Transportation from Ladera to Anse Chastanet meant a shaky back-seat ride through the small community of Soufriere, ending with a climb up a ridiculously bad road to the reception area of the resort. Two wonderful beaches, a hillside covered with rooms and suites, with stairs leading to the exclusive enclave of Jade Mountain. Sort of a resort in the restort, Jade Mountain overlooks it all in its futuristic splendor. How someone could have built something like this in such a remote and unaccessible location is beyond me. The rooms and suites of Jade Mountain rises in several levels from the hillside with the missing fourth wall giving an unsurpassed view of both Pitons. Colour-coded bridges connects the different rooms to the cliff-side, making it a both daring and beautiful architectonical feat. I assure you, everybody arriving here will begin by standing wide-eyed with dropped jaws.
The generous upgrade to Jade Mountain offered to us by the management was of course something that made an already great experience even better.
A beautiful room open to the view of the Pitons, an elevated Jacuzzi, the attentive 24 hour butler service and access to the Jade Club gourmet restaurant, what´s not to like. A typical day involved untroubled sleep in the big mosquito-net covered four poster bed, waking up to birdsong at sunrise with a light breeze keeping you comfortable. Every morning a colourful colibri visited the lime tree standing on the slope outside our room, giving a unique exhibition of the wonders of nature. After the wife´s yoga session on the aptly named Celestial Terrace, breakfast was brought to our room by the butler. Fresh fruit juices, different kinds of bread, youghurt, a variety of omelettes and coffee or tea. At one of the two beaches friendly attendants immediately set up comfortable beach chairs and offered fresh towels. Drinks, fruit, ice cream and a variety of foods were promptly delivered to your beach chair upon request, the frozen banana Daquiri quickly becoming a favourite. Time at the beach was split between the more popular Anse Chastanet beach (with its proximity to the resort and all the water sports on offer), and the Anse Mamin beach a 5 minute walk away (offering stillness, sublime beauty and of course the tasty Jungle Burgers).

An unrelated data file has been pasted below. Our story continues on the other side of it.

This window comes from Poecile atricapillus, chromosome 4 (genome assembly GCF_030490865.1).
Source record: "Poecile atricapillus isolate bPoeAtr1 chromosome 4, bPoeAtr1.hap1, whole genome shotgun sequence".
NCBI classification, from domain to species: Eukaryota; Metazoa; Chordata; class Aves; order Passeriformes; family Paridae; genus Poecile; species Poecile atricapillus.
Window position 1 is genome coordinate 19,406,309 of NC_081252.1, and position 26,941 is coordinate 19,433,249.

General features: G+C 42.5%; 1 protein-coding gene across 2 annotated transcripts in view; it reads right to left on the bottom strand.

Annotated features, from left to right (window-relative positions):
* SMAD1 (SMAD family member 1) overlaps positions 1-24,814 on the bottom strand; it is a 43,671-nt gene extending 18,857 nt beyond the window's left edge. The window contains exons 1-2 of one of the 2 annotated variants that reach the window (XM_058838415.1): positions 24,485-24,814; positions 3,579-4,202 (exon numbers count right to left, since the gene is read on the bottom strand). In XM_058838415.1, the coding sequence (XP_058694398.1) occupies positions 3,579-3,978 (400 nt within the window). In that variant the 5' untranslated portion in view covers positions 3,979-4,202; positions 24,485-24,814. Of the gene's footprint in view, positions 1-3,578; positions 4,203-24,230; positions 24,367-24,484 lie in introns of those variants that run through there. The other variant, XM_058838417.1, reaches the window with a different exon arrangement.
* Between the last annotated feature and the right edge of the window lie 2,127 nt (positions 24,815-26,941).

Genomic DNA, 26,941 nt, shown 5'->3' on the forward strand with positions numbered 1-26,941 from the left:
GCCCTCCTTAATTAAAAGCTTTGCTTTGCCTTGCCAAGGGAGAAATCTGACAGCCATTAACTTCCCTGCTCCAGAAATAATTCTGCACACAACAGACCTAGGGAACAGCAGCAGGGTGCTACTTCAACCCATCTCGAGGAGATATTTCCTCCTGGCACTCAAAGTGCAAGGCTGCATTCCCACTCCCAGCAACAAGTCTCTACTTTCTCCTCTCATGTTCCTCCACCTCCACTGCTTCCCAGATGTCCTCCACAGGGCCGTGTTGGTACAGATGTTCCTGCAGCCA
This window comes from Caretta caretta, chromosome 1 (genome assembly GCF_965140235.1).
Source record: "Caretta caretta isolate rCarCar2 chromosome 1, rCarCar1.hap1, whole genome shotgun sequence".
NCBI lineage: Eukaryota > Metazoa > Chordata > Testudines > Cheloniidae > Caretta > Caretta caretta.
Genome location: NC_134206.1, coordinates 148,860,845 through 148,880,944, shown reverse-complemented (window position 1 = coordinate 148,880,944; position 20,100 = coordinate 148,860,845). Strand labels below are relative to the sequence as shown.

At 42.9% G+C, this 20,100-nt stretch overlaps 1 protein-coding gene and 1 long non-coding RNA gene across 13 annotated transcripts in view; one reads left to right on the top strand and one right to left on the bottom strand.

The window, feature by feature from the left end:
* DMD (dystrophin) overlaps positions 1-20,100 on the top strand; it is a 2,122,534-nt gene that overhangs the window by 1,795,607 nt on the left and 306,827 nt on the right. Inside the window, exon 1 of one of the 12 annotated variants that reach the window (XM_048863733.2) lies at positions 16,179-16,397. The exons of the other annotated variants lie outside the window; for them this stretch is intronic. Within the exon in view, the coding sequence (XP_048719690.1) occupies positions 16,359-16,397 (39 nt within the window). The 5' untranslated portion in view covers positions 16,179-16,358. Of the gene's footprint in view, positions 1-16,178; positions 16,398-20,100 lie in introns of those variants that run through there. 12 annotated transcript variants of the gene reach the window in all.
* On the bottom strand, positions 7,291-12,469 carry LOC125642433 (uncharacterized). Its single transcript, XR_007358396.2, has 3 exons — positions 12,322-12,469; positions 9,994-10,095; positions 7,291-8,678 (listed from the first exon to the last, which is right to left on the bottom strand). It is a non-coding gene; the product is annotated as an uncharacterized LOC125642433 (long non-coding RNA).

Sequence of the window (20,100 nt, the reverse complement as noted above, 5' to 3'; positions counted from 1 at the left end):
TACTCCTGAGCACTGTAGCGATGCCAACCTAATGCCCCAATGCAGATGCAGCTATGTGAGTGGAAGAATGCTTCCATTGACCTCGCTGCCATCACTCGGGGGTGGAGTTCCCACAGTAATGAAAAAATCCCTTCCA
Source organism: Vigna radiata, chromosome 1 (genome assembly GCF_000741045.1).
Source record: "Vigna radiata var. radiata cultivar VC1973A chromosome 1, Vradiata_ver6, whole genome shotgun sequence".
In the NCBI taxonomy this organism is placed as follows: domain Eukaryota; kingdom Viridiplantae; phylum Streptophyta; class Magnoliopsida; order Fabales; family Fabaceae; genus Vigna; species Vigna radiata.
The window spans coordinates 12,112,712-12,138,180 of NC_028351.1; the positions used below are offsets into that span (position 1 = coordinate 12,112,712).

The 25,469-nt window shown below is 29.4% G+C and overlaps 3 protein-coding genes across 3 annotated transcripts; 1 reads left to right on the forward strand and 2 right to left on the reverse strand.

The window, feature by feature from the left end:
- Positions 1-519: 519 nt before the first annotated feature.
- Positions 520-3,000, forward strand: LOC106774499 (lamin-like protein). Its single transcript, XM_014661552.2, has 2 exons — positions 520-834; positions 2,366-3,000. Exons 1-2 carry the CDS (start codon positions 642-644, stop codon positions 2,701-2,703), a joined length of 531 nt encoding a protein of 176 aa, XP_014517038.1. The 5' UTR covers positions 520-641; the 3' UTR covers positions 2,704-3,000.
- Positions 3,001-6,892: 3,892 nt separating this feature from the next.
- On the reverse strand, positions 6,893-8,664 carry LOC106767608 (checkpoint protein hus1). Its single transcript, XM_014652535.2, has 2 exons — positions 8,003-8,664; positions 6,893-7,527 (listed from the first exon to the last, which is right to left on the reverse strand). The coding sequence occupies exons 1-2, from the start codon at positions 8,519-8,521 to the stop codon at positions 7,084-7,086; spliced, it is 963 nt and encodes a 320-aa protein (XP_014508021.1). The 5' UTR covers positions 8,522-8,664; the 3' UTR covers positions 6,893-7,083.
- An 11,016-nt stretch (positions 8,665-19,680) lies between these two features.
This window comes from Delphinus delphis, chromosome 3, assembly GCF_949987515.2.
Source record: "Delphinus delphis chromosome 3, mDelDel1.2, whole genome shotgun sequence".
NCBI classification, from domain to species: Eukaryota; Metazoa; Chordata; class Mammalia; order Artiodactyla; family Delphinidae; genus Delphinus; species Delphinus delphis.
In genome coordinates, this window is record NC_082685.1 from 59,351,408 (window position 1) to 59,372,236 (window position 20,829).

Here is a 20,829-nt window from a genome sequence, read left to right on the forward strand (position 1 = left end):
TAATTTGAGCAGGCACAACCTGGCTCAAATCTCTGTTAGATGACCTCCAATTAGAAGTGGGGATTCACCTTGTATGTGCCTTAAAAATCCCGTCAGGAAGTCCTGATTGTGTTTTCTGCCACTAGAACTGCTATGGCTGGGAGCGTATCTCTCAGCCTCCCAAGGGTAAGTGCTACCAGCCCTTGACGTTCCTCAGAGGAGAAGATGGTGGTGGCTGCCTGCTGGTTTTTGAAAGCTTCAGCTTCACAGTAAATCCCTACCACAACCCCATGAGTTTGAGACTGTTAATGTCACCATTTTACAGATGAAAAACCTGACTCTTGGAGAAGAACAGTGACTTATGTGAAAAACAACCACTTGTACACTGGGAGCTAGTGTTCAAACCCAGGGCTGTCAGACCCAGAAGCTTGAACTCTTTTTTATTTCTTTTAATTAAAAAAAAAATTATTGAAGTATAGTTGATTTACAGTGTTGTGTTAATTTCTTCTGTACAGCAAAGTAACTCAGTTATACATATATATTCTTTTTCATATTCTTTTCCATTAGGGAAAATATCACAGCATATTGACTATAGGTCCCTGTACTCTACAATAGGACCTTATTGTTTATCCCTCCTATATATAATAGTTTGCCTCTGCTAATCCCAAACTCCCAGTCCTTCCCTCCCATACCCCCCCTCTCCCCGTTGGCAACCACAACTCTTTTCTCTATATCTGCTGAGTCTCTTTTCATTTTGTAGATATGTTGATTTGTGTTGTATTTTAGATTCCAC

After relaxing under our straw parasolls, swimming in the clear ocean and generally being pampered with every conceivable indulgence (including the ever present Frozen Banana Daquiris), we returned to our room to dress up for the night´s dinner. Several restaurants were on offer, with slightly different characteristics and levels of ambition. Most of our dinners were had at the Jade Mountain Club, offering inventive and high-end three course menus every night – highlights being beer-braised mussels, spring rolls filled with slow-cooked short ribs, braised Dorado with vegetable stew, pan-seared blue Marlin with noodles, Brussel sprouts and reduction of ginger, as well as a fabulous marinated flank steak. Another high point was chef Jonathan Dearden´s gourmet dinner with wine pairnings, serving up a five course menu at the Treehouse restaurant.
Not everything in life is about food though, and during our stay we managed to fit in a few other activities. A sunset cruise on the 42 foot sailing yacht “Searenity” with captain Kerwin and his first mate, as well as a guided snorkeling tour to an otherwordly beautiful Caribbean bay between the Pitons. More snorkeling was done on both beaches, just wish someone had told us about the sea ants.
Eventually all good things comes to an end, and our last night on St Lucia was destined to be something really special. A six-course gourmet meal prepared by the chef of Jade Mountain and served just for us in total seclusion under the stars on the candle-lit Celestial Terrace. Courses brought in by a dedicated waiter, presented by the chef himself and the wines poured by the sommelier. Most of the time we were left alone in the extremely beautiful ambience, being able to walk around the terrace between courses watching the pitch black starry sky and stealing some moments of slow dancing fuelled by the overall romantic air. A truly unforgettable experience.
Then all that remained was the trip home. Going from 28 degrees Celsius to minus 15 in a single day is not something to wish for. But hey, that´s just the way things go.